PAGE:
A Chemical Reaction, the story of Hudson, Ontario's battle to ban garden pesticides – a battle that's now spread across most of Canada – debuted in D.C. Friday night, part of our DC Environmental Film Festival, and your intrepid blogger was there. I'd seen it once and knew it would be a crowd-pleaser, especially for a crowd filled with activists, it turns out. (That's what these festivals do.)
Some notes on a second viewing:
- How toxic 2,4,D really is to pets.
- How Paul Tukey was turned into an activist by his own reaction to pesticides as a lawn-care contractor, and by feeling responsible for his son's ADHD because of his extreme exposures.
- Forty one states have passed "preemptive" laws that prevent towns and cities from banning pesticides – or actually taking any action that's more restrictive (more progressive) than the state's laws on the matter. That says a lot about the lobbying power of the chemical industry.
Here's what's so great about these festival screenings, with filmmakers talking to the crowd afterward – conversations happen, and sometimes even action.
In this case Paul brought to the stage an assortment of folks to help him answer questions and enlarge the discussion. Pictured from the right are:
- Diana Post, president of the Rachel Carson Council.
- Jay Feldman of Beyond Pesticides
- Robert Goo of the EPA. He's working on recommendations for lawn care across all U.S.-government properties – BIG potential impact.
- (Not pictured) Yours truly, introduced as a blogger. (Yep, three experts and a blogger.) I stood on the far right, except when I was running around taking photographs and notes. A blogger's gotta blog.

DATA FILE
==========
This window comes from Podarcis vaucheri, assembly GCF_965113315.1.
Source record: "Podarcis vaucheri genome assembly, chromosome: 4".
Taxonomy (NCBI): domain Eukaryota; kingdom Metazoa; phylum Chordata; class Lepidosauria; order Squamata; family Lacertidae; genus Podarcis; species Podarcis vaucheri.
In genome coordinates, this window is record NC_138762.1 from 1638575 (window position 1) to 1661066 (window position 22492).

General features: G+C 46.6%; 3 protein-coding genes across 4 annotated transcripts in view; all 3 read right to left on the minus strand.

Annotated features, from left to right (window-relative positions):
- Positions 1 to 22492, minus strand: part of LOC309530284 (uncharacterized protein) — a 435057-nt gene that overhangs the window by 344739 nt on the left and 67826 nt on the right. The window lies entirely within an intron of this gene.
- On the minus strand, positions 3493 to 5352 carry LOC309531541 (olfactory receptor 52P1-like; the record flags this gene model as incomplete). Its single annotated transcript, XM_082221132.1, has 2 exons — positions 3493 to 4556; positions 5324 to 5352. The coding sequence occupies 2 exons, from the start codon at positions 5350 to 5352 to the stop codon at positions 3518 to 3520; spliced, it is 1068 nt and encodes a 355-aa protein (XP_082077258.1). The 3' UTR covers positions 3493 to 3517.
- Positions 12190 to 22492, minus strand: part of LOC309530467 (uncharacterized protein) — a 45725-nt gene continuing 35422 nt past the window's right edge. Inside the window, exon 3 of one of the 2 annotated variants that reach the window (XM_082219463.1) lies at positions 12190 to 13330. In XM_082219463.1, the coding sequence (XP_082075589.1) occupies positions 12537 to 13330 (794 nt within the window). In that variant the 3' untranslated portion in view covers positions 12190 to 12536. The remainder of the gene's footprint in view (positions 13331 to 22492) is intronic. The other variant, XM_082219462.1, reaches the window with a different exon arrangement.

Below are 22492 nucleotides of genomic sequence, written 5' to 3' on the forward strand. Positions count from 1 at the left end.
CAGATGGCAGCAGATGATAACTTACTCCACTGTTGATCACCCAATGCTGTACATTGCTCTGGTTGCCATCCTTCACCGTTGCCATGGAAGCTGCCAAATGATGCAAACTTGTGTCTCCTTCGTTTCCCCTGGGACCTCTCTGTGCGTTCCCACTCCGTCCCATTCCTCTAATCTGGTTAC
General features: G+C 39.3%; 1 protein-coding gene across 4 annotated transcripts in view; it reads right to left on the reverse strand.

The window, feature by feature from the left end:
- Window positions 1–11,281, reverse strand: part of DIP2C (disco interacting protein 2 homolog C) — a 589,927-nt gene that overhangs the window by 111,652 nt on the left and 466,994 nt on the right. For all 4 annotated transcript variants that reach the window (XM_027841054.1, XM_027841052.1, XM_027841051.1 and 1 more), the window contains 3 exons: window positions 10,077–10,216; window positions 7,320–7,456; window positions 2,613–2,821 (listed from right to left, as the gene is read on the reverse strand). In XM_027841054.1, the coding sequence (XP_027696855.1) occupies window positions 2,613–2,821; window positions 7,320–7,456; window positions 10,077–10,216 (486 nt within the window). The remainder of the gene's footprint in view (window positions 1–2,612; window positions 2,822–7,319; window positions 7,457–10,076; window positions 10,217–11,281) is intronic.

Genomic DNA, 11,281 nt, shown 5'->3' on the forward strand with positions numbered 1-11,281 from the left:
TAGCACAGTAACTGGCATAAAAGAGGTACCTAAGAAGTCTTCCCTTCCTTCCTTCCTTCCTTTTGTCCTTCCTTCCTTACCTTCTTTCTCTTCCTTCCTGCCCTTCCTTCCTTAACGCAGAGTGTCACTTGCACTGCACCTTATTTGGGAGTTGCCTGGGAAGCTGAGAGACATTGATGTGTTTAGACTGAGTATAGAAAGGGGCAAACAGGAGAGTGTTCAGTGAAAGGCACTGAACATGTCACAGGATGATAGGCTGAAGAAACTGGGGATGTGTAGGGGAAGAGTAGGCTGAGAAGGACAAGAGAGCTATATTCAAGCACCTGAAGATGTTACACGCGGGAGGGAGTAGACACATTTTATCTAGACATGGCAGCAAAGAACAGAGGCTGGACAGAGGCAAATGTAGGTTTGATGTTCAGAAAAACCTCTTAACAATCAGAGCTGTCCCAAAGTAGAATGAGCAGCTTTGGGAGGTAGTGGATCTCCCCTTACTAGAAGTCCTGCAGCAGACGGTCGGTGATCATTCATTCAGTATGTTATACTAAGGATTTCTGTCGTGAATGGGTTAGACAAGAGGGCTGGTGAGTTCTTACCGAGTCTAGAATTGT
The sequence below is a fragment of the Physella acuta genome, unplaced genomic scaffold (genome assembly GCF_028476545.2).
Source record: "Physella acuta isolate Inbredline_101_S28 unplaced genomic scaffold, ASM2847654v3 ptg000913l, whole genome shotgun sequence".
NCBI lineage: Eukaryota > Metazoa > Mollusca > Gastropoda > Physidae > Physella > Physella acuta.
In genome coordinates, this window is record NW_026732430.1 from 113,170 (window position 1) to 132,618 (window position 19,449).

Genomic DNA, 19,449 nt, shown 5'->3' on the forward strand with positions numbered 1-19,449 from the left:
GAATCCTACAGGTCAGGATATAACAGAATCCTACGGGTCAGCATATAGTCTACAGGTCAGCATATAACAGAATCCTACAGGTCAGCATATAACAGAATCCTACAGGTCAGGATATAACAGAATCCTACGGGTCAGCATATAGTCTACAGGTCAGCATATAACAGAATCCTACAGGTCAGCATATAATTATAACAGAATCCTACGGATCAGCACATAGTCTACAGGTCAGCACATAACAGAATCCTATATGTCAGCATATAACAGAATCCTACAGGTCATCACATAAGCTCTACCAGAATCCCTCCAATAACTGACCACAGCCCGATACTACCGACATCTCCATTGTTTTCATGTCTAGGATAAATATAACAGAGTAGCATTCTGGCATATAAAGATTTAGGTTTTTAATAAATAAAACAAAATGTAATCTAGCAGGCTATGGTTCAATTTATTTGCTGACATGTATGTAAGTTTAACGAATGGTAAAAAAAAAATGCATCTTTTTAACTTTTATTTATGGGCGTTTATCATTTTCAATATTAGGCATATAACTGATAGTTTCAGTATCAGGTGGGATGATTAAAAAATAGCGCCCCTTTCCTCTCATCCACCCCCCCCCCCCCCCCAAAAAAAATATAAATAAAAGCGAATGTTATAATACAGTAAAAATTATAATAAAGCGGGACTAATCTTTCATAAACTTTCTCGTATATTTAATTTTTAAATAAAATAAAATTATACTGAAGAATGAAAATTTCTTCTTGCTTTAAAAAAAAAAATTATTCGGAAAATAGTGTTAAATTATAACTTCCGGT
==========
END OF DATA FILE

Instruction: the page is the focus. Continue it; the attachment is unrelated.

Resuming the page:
Notes from the Q&A
- Two of the nine states without a preemptive law – Vermont and New Hampshire – are duking it out to be the first to ban garden pesticides.
- Tukey thinks that corn gluten is oversold as a preventer of weeds but there's an herbicide now licensed as "Ortho EcoSense" that does a better job.
- Natural or organic lawn care costs more in the first year but after that, costs less than synthetic, resource-intensive care.
- Peer pressure is turning against the use of toxic, polluting products on our lawns, with weeds becoming a sign that the homeowner is doing the right thing.
- We learned about "School Gardens Across America" and their Facebook group. Also heard that the National Gardening Association told them to cease and desist (because their name is similar to the name of NGA's own campaign) so there's a potential guest rant here about the story.
- We learned about Safe Lawns for DC Kids and Critters, another cause with a Facebook page.
After the Q&A there was a heated meet-and-greet, with furious exchanging of business cards, so I predict there WILL be follow-up. I bet Paul has some stories of local actions that been sparked by screenings – because "A Chemical Reaction" really IS an awesome tool for change. So if you want to get things going near you, just buy the DVD and arrange a screening.